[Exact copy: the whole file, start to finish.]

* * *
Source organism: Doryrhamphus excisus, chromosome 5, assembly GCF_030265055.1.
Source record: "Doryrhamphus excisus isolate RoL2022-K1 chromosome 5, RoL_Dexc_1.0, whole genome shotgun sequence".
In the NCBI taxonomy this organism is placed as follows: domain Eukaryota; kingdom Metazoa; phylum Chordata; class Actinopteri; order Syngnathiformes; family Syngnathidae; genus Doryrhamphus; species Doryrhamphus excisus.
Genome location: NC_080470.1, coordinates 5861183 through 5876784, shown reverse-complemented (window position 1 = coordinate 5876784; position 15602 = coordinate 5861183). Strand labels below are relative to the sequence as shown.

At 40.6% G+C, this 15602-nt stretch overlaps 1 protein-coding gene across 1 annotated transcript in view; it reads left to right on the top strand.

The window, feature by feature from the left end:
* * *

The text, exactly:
Source organism: Doryrhamphus excisus, chromosome 5, assembly GCF_030265055.1.
Source record: "Doryrhamphus excisus isolate RoL2022-K1 chromosome 5, RoL_Dexc_1.0, whole genome shotgun sequence".
In the NCBI taxonomy this organism is placed as follows: domain Eukaryota; kingdom Metazoa; phylum Chordata; class Actinopteri; order Syngnathiformes; family Syngnathidae; genus Doryrhamphus; species Doryrhamphus excisus.
Genome location: NC_080470.1, coordinates 5861183 through 5876784, shown reverse-complemented (window position 1 = coordinate 5876784; position 15602 = coordinate 5861183). Strand labels below are relative to the sequence as shown.

At 40.6% G+C, this 15602-nt stretch overlaps 1 protein-coding gene across 1 annotated transcript in view; it reads left to right on the top strand.

The window, feature by feature from the left end: